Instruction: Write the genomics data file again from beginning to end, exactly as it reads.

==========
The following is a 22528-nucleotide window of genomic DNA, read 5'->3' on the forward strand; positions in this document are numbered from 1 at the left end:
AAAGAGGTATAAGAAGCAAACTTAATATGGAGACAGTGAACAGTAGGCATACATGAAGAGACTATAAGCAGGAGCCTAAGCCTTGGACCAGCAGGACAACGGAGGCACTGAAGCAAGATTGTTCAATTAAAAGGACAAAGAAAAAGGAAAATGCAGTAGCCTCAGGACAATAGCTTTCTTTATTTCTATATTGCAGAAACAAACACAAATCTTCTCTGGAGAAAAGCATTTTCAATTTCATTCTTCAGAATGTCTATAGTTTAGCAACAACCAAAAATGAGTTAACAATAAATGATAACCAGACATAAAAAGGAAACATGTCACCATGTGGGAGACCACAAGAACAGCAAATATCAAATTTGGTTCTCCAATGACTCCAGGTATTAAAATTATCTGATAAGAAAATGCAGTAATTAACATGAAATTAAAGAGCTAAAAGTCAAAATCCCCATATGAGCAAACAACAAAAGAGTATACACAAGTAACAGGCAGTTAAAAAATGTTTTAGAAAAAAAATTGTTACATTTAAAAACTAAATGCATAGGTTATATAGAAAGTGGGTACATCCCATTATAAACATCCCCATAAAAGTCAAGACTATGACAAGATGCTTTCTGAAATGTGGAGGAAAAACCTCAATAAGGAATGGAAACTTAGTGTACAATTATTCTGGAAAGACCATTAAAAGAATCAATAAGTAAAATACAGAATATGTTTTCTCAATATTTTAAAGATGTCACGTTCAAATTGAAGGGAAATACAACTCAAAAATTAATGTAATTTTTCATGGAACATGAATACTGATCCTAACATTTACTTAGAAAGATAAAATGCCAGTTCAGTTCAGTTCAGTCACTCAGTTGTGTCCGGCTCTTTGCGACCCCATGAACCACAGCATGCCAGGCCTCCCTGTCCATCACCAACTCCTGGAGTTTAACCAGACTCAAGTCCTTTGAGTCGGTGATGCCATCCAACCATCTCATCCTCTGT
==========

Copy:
The following is a 22528-nucleotide window of genomic DNA, read 5'->3' on the forward strand; positions in this document are numbered from 1 at the left end:
AAAGAGGTATAAGAAGCAAACTTAATATGGAGACAGTGAACAGTAGGCATACATGAAGAGACTATAAGCAGGAGCCTAAGCCTTGGACCAGCAGGACAACGGAGGCACTGAAGCAAGATTGTTCAATTAAAAGGACAAAGAAAAAGGAAAATGCAGTAGCCTCAGGACAATAGCTTTCTTTATTTCTATATTGCAGAAACAAACACAAATCTTCTCTGGAGAAAAGCATTTTCAATTTCATTCTTCAGAATGTCTATAGTTTAGCAACAACCAAAAATGAGTTAACAATAAATGATAACCAGACATAAAAAGGAAACATGTCACCATGTGGGAGACCACAAGAACAGCAAATATCAAATTTGGTTCTCCAATGACTCCAGGTATTAAAATTATCTGATAAGAAAATGCAGTAATTAACATGAAATTAAAGAGCTAAAAGTCAAAATCCCCATATGAGCAAACAACAAAAGAGTATACACAAGTAACAGGCAGTTAAAAAATGTTTTAGAAAAAAAATTGTTACATTTAAAAACTAAATGCATAGGTTATATAGAAAGTGGGTACATCCCATTATAAACATCCCCATAAAAGTCAAGACTATGACAAGATGCTTTCTGAAATGTGGAGGAAAAACCTCAATAAGGAATGGAAACTTAGTGTACAATTATTCTGGAAAGACCATTAAAAGAATCAATAAGTAAAATACAGAATATGTTTTCTCAATATTTTAAAGATGTCACGTTCAAATTGAAGGGAAATACAACTCAAAAATTAATGTAATTTTTCATGGAACATGAATACTGATCCTAACATTTACTTAGAAAGATAAAATGCCAGTTCAGTTCAGTTCAGTCACTCAGTTGTGTCCGGCTCTTTGCGACCCCATGAACCACAGCATGCCAGGCCTCCCTGTCCATCACCAACTCCTGGAGTTTAACCAGACTCAAGTCCTTTGAGTCGGTGATGCCATCCAACCATCTCATCCTCTGT